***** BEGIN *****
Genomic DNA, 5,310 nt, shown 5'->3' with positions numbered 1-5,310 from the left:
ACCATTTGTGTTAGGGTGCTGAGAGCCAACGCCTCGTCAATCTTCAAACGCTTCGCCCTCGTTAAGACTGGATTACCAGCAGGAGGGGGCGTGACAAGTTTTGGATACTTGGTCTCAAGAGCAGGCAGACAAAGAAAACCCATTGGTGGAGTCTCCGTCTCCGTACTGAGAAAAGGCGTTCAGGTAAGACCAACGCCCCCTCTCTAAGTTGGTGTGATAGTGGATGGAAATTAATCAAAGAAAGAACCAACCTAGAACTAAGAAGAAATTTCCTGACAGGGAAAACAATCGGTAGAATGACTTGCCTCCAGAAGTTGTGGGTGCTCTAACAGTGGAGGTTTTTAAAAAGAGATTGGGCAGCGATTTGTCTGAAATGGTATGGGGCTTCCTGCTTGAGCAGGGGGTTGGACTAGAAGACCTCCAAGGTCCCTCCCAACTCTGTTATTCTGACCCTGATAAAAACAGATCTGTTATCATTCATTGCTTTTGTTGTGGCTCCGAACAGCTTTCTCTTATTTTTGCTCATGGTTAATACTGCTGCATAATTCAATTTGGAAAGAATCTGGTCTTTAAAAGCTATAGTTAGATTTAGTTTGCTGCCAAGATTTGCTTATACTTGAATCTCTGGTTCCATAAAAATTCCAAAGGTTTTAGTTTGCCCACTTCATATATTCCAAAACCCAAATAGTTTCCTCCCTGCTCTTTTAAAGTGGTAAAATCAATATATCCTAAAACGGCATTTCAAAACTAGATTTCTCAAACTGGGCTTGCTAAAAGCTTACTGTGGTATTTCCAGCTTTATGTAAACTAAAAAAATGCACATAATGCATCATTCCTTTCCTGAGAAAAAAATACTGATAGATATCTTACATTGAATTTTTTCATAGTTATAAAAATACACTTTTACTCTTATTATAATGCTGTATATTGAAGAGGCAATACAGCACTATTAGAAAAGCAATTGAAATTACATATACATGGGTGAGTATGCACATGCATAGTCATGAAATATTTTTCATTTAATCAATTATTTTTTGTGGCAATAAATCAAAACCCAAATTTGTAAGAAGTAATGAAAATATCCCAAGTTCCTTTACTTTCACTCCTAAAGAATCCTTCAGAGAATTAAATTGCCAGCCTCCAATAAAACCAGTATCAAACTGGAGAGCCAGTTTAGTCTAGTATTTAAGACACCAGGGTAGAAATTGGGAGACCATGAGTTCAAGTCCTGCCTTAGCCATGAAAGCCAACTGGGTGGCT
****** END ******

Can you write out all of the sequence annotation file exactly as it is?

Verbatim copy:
Genomic DNA, 5,310 nt, shown 5'->3' with positions numbered 1-5,310 from the left:
ACCATTTGTGTTAGGGTGCTGAGAGCCAACGCCTCGTCAATCTTCAAACGCTTCGCCCTCGTTAAGACTGGATTACCAGCAGGAGGGGGCGTGACAAGTTTTGGATACTTGGTCTCAAGAGCAGGCAGACAAAGAAAACCCATTGGTGGAGTCTCCGTCTCCGTACTGAGAAAAGGCGTTCAGGTAAGACCAACGCCCCCTCTCTAAGTTGGTGTGATAGTGGATGGAAATTAATCAAAGAAAGAACCAACCTAGAACTAAGAAGAAATTTCCTGACAGGGAAAACAATCGGTAGAATGACTTGCCTCCAGAAGTTGTGGGTGCTCTAACAGTGGAGGTTTTTAAAAAGAGATTGGGCAGCGATTTGTCTGAAATGGTATGGGGCTTCCTGCTTGAGCAGGGGGTTGGACTAGAAGACCTCCAAGGTCCCTCCCAACTCTGTTATTCTGACCCTGATAAAAACAGATCTGTTATCATTCATTGCTTTTGTTGTGGCTCCGAACAGCTTTCTCTTATTTTTGCTCATGGTTAATACTGCTGCATAATTCAATTTGGAAAGAATCTGGTCTTTAAAAGCTATAGTTAGATTTAGTTTGCTGCCAAGATTTGCTTATACTTGAATCTCTGGTTCCATAAAAATTCCAAAGGTTTTAGTTTGCCCACTTCATATATTCCAAAACCCAAATAGTTTCCTCCCTGCTCTTTTAAAGTGGTAAAATCAATATATCCTAAAACGGCATTTCAAAACTAGATTTCTCAAACTGGGCTTGCTAAAAGCTTACTGTGGTATTTCCAGCTTTATGTAAACTAAAAAAATGCACATAATGCATCATTCCTTTCCTGAGAAAAAAATACTGATAGATATCTTACATTGAATTTTTTCATAGTTATAAAAATACACTTTTACTCTTATTATAATGCTGTATATTGAAGAGGCAATACAGCACTATTAGAAAAGCAATTGAAATTACATATACATGGGTGAGTATGCACATGCATAGTCATGAAATATTTTTCATTTAATCAATTATTTTTTGTGGCAATAAATCAAAACCCAAATTTGTAAGAAGTAATGAAAATATCCCAAGTTCCTTTACTTTCACTCCTAAAGAATCCTTCAGAGAATTAAATTGCCAGCCTCCAATAAAACCAGTATCAAACTGGAGAGCCAGTTTAGTCTAGTATTTAAGACACCAGGGTAGAAATTGGGAGACCATGAGTTCAAGTCCTGCCTTAGCCATGAAAGCCAACTGGGTGGCT